After a month and a half of not driving the car, yesterday I tried to turn it on, however the only sound that I heard was the rotation of the starter, which is not engaging the flywheel (the engine is not turning over). Additionally, there is not a clicking sound when I turn the key to ignition.

I've tried multiple times and the result is still the same and I've checked the the battery voltage: 12.2 V, which is not 12.6 V, but there were some large temperature variations that explain possible discharge.

In my opinion, the most probable cause is the starter solenoid or some electrical component related to it, like a relay or fuse.

enter image description here

What testing procedure could I follow to detect and identify the problem given the above "symptoms"?

More specifically, how can I test whether there is a electrical (relay, fuse) or mechanical (solenoid, shift lever) problem?

I was not able to find a schematic, but this what the starter looks like externally; above is an old one and below is a new one.

enter image description here

The car is a 1997 BMW E39 520i


2 Answers 2


If you are hearing the starter turn (typical starter whir), the most probable problem would be the one way clutch has gone out. It's the part of the starter with the teeth on it which engages the starter ring gear. If the solenoid has gone out, the starter motor will not spin, because the solenoid is the part which forces a large copper washer into the posts which transfers electricity to the starter motor. Without it working, there is no connection for the starter motor to be energized.

The only real way to test this is to take the starter off of the engine and check the one way clutch. What you'd be looking for is to just turn the gear on the one way clutch in both directions. If it does spin in both directions (without spinning the motor along with it), then it's bad. If it only spins freely in one direction, that is not your issue.

While the starter is off of the engine, you can bench test it to ensure the starter is working as you'd expect. You just need a pair of jumper cable which are attached to the battery. Attach your negative lead (ground/earth) to the starter housing. The place the positive to the main solenoid stud (labeled battery connection in your illustration). You'll then need to take a screwdriver and jump the connection between the solenoid stud and the "S" connection on the solenoid (this will be the small terminal between and outside of the two larger terminals on the back of the solenoid). If the one way clutch pops out and spins, it should be in good shape (as long as the one way clutch turns out okay). When placing the positive jumper to the post, you don't want to run it for too long ... No more than a few seconds. You only want it there long enough to observe operation.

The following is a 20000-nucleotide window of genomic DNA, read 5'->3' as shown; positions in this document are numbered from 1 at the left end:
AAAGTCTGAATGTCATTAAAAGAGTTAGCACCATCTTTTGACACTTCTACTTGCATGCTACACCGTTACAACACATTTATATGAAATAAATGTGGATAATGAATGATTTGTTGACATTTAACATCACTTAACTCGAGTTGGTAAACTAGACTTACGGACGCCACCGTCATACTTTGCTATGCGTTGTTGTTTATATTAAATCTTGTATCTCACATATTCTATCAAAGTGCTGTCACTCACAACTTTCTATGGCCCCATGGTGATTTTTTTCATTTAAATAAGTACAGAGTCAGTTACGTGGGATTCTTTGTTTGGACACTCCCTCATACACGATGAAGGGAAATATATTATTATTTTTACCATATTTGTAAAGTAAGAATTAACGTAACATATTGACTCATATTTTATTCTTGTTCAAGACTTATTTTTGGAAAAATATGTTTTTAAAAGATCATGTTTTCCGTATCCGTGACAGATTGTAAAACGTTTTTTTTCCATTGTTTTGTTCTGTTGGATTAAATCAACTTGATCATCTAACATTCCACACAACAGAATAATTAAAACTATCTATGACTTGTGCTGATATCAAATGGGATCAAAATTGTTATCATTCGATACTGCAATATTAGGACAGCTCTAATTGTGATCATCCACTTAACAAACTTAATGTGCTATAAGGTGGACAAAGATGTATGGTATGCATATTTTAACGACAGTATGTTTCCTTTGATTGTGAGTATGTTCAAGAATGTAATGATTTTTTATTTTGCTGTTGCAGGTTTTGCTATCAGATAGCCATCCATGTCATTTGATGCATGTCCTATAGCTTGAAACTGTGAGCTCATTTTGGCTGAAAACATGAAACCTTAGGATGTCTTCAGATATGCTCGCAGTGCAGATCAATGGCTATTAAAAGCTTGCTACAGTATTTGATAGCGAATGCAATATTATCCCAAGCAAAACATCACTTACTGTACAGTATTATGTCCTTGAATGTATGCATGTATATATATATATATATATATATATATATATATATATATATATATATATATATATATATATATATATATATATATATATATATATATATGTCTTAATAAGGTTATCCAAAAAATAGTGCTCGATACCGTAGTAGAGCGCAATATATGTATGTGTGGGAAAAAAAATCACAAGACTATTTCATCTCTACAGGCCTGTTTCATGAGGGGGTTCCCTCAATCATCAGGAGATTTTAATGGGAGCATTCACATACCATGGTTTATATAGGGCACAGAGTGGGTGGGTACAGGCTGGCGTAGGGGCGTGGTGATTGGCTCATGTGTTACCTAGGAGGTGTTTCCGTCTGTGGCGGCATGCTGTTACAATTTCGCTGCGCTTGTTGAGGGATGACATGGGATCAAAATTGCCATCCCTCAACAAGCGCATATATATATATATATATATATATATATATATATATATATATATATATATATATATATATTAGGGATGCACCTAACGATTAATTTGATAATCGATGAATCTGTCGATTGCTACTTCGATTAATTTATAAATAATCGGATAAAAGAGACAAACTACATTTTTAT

• If the starter is like the one in the picture, it doesn't have a bendix drive, it is of the pre-engaged type. Most modern cars don't have a bendix. Admittedly, I don't know how old the car is.
    – HandyHowie
    Commented Jan 31, 2016 at 15:04
  • Well, the picture shows it having one, so don't know. Commented Jan 31, 2016 at 15:07
  • @paulster2. A bendix would not have a shift lever - would it?
    – HandyHowie
    Commented Jan 31, 2016 at 15:26
  • @HandyHowie - Like in the image? Absolutely. Looking at the images I'm seeing for the 97 BMW 528i (not seeing a "520" listed) it looks a lot like the one listed in the question. Also, by "shift lever" I'm hoping you are referring to the pivot are which forces the gear out into the starter ring. Commented Jan 31, 2016 at 15:39
  • 1
    @HandyHowie - I am seeing where the confusion lies ... I am generically calling the one way clutch a "Bendix", which may be inaccurate. I will therefore start calling it a "one way clutch" or "over running clutch" instead. I believe we are talking apples-to-apples, I'm just calling it the wrong thing. Thanks for pointing that out to me. Commented Jan 31, 2016 at 17:56

If the picture you have attached is similar to the starter on you car, then the power to the starter motor is only delivered if the solenoid operates, so the solenoid must be working.

However, the shift lever labelled in the picture, that pushes the pinion forward to engage with the flywheel may be broken, that would explain your problem.

Your problem could also be explained by the pinion being siezed on the shaft it slides on, where all the motion of the shift lever is being absorbed by the spring behind the pinion.

It is also possible that the teeth have been stripped off the pinion or the flywheel. If the flywheel teeth are damaged, you could try nudging the car forward a little with it in gear so that the flywheel moves different teeth next to the starter pinion.

My hunch would be that the starter pinion has siezed on the shaft, so that it is not being pushed toward the flywheel. You may be able to tap the rear end of the main starter motor shaft with a hammer to free it off, otherwise you will need to remove the starter and lubricate the shaft.

  • Thank you for your time and help! You are right the starter is similar to the one in the picture, the electrical terminals and connections pass through the solenoid, which probably rules out any problem in electrical component.
    – Ziezi
    Commented Jan 31, 2016 at 14:58
  • 1
    Looking at your photos I am pretty certain it is a pre-engaged starter like the one in your drawing.
    – HandyHowie
    Commented Jan 31, 2016 at 15:30

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